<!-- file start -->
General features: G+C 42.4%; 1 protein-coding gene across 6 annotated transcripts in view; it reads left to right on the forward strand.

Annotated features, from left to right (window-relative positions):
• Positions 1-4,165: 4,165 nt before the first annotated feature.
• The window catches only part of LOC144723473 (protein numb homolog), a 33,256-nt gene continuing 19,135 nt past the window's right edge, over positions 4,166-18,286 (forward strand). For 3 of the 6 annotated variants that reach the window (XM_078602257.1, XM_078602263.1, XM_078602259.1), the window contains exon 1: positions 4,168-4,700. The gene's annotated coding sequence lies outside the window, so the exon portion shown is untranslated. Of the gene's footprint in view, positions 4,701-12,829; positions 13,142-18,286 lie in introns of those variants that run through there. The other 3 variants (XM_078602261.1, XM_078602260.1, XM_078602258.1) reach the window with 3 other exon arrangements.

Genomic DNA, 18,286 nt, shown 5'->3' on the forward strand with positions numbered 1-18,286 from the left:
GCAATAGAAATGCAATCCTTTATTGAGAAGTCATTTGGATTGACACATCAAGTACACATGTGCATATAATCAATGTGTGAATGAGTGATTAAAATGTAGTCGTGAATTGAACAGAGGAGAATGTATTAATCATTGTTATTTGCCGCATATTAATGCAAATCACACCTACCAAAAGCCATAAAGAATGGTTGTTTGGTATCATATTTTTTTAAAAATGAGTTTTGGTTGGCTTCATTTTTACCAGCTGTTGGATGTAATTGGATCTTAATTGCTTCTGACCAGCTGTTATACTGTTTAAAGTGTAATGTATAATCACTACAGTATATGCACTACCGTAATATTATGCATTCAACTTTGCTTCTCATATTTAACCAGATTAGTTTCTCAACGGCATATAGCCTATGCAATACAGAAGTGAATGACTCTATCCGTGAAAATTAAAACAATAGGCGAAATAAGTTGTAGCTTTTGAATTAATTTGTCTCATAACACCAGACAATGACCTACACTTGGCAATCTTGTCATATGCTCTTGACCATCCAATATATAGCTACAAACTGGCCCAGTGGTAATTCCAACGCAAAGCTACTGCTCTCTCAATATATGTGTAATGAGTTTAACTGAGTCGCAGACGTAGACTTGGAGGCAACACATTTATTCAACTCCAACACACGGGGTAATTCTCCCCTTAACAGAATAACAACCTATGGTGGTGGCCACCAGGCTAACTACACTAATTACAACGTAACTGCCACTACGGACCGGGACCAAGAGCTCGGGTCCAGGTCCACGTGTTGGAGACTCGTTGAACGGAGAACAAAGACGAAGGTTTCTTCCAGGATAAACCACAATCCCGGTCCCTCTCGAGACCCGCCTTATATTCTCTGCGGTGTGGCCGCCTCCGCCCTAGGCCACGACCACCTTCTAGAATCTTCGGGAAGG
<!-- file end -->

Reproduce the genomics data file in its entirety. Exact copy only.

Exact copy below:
General features: G+C 42.4%; 1 protein-coding gene across 6 annotated transcripts in view; it reads left to right on the forward strand.

Annotated features, from left to right (window-relative positions):
• Positions 1-4,165: 4,165 nt before the first annotated feature.
• The window catches only part of LOC144723473 (protein numb homolog), a 33,256-nt gene continuing 19,135 nt past the window's right edge, over positions 4,166-18,286 (forward strand). For 3 of the 6 annotated variants that reach the window (XM_078602257.1, XM_078602263.1, XM_078602259.1), the window contains exon 1: positions 4,168-4,700. The gene's annotated coding sequence lies outside the window, so the exon portion shown is untranslated. Of the gene's footprint in view, positions 4,701-12,829; positions 13,142-18,286 lie in introns of those variants that run through there. The other 3 variants (XM_078602261.1, XM_078602260.1, XM_078602258.1) reach the window with 3 other exon arrangements.

Genomic DNA, 18,286 nt, shown 5'->3' on the forward strand with positions numbered 1-18,286 from the left:
GCAATAGAAATGCAATCCTTTATTGAGAAGTCATTTGGATTGACACATCAAGTACACATGTGCATATAATCAATGTGTGAATGAGTGATTAAAATGTAGTCGTGAATTGAACAGAGGAGAATGTATTAATCATTGTTATTTGCCGCATATTAATGCAAATCACACCTACCAAAAGCCATAAAGAATGGTTGTTTGGTATCATATTTTTTTAAAAATGAGTTTTGGTTGGCTTCATTTTTACCAGCTGTTGGATGTAATTGGATCTTAATTGCTTCTGACCAGCTGTTATACTGTTTAAAGTGTAATGTATAATCACTACAGTATATGCACTACCGTAATATTATGCATTCAACTTTGCTTCTCATATTTAACCAGATTAGTTTCTCAACGGCATATAGCCTATGCAATACAGAAGTGAATGACTCTATCCGTGAAAATTAAAACAATAGGCGAAATAAGTTGTAGCTTTTGAATTAATTTGTCTCATAACACCAGACAATGACCTACACTTGGCAATCTTGTCATATGCTCTTGACCATCCAATATATAGCTACAAACTGGCCCAGTGGTAATTCCAACGCAAAGCTACTGCTCTCTCAATATATGTGTAATGAGTTTAACTGAGTCGCAGACGTAGACTTGGAGGCAACACATTTATTCAACTCCAACACACGGGGTAATTCTCCCCTTAACAGAATAACAACCTATGGTGGTGGCCACCAGGCTAACTACACTAATTACAACGTAACTGCCACTACGGACCGGGACCAAGAGCTCGGGTCCAGGTCCACGTGTTGGAGACTCGTTGAACGGAGAACAAAGACGAAGGTTTCTTCCAGGATAAACCACAATCCCGGTCCCTCTCGAGACCCGCCTTATATTCTCTGCGGTGTGGCCGCCTCCGCCCTAGGCCACGACCACCTTCTAGAATCTTCGGGAAGG